“Can you send us your bio?” Yes, I can….after I’ve antagonized over it multiple times and spent hours crafting a single sentence. We’ve all been at the conference where the speakers are all introduced using lengthy bios that cover everything from education, current academic positions, and every book the individual has wrote. How much do you normally remember from those bios? How much do you tune out? Writing about yourself is hard. Writing about yourself in a concise but engaging way can be even more challenging.
Tailor Your Bio
Think about who you are writing the bio for and keep your audience at the forefront when crafting your bio. Is the bio going to appear in a publication or is it going to be read aloud at an event? The medium that the bio is going to be used in should impact what you include. As you might have guessed by now it’s pretty common to need more than one version of your bio. Bios are rarely one size fits all.
You should have a one sentence long bio, a relatively short bio (100-200 words), and a longer more in-depth bio. I find the one-sentence bios the hardest. How do you fit everything about yourself into one sentence? You can’t. You need to prioritize and decide what is most important to present about yourself. Once sentence bios are typically used on social media platforms or for some writing gigs.
It is also important to revisit your bio. As your career evolves and as the type of places you’re speaking and publishing change you’ll need to revise and retool your bio with updated information. However once you have the bones and the structure of your bio established this type of simple updating shouldn’t be too painful.
Your field might have specific tendencies or standard ways of writing a biographical statement. A good starting point is often looking a how other scholars in your field write their bios. What length are they typically? What type of educational, career, and personal information do they include? If you’re writing a bio for a conference check to see if they have bios available online from previous years. And if the forum you’re writing the bio for gives you a word count respect that space and stay within it.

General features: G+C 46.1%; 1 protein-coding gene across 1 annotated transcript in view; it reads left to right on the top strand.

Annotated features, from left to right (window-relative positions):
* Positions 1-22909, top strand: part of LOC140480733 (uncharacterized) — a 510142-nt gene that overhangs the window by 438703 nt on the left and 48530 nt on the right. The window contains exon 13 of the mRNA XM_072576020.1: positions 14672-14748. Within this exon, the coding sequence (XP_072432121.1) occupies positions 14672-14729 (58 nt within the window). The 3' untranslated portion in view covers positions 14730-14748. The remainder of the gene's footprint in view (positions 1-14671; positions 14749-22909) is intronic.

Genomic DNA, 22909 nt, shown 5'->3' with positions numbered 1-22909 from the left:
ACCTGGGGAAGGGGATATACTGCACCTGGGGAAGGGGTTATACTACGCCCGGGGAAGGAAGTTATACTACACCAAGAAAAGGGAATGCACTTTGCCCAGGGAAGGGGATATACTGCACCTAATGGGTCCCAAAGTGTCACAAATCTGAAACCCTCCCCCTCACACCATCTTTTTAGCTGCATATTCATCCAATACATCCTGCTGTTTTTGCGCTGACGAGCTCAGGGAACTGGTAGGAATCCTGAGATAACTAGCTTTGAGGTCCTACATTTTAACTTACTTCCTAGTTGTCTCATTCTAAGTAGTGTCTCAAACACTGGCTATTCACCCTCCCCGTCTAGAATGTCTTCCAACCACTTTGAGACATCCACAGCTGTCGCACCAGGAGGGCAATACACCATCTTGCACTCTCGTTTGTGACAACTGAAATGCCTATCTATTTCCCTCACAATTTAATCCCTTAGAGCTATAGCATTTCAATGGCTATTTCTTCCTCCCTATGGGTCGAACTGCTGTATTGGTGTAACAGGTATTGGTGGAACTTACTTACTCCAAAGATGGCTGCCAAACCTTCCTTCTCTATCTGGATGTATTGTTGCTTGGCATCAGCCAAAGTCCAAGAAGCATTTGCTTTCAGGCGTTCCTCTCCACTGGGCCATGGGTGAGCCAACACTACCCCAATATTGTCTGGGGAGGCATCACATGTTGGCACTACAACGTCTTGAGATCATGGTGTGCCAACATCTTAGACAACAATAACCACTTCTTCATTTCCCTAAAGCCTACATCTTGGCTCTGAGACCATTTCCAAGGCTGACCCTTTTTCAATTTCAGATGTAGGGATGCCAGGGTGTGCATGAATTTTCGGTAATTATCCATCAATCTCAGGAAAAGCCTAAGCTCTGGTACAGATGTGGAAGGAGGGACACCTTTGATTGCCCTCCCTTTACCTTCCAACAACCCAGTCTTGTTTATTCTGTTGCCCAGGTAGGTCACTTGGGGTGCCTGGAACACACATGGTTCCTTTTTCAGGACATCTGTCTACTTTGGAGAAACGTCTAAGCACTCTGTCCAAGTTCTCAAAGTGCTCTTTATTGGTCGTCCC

“Narrating Your Professional Life: Writing the Academic Bio” by Grad Hacker provides a great breakdown of the different lengths of bios and the different types of bios you will likely need throughout an academic career. This post also provides suggestions on how to organize your bio – chronologically, thematic, or broad/narrow focused.
My favourite bios are ones that have a personal touch. They aren’t simply a list of accomplishments that tell me nothing about the person. Yes, even in professional settings you can make your bio more interesting. Talking about your passions or your approaches to your work can be more inspiring that simply saying “I teach X at X university.” It’s not always be appropriate to share what you do in your spare time or be super witty. But sometimes it is appropriate and I think we need to take advantage of opportunities which let us be open and honest about who we are when the time is right.
As an effort to create safer more inclusive spaces I encourage everyone to include their pronouns in any of their written bio statements. This is a really simple way to be more inclusive and make spaces more welcoming to trans* and non-binary identifying folks. Similarly, I also recommend folks indicate their pronouns if they are introducing themselves at an event and if you’re facilitating a group activity ask everyone to include pronouns in their introduction.
What are you favourite bio writing strategies?
Photo Credit: Photo by John Baker on Unsplash.